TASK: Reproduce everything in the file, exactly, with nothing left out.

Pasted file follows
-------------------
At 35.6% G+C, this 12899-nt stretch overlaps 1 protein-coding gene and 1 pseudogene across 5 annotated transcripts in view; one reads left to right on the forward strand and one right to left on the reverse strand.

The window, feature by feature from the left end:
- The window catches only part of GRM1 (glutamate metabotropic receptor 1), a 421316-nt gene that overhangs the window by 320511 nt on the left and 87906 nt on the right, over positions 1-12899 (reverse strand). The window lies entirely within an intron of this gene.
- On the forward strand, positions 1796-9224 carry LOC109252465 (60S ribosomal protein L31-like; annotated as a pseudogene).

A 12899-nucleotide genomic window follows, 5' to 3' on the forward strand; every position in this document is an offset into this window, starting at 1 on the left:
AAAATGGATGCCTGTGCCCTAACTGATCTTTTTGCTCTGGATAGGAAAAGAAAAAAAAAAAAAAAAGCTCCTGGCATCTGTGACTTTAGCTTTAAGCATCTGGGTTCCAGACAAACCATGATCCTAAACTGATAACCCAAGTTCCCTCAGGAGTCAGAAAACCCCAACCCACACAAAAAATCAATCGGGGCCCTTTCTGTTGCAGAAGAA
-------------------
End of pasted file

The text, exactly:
At 35.6% G+C, this 12899-nt stretch overlaps 1 protein-coding gene and 1 pseudogene across 5 annotated transcripts in view; one reads left to right on the forward strand and one right to left on the reverse strand.

The window, feature by feature from the left end:
- The window catches only part of GRM1 (glutamate metabotropic receptor 1), a 421316-nt gene that overhangs the window by 320511 nt on the left and 87906 nt on the right, over positions 1-12899 (reverse strand). The window lies entirely within an intron of this gene.
- On the forward strand, positions 1796-9224 carry LOC109252465 (60S ribosomal protein L31-like; annotated as a pseudogene).

A 12899-nucleotide genomic window follows, 5' to 3' on the forward strand; every position in this document is an offset into this window, starting at 1 on the left:
AAAATGGATGCCTGTGCCCTAACTGATCTTTTTGCTCTGGATAGGAAAAGAAAAAAAAAAAAAAAAGCTCCTGGCATCTGTGACTTTAGCTTTAAGCATCTGGGTTCCAGACAAACCATGATCCTAAACTGATAACCCAAGTTCCCTCAGGAGTCAGAAAACCCCAACCCACACAAAAAATCAATCGGGGCCCTTTCTGTTGCAGAAGAA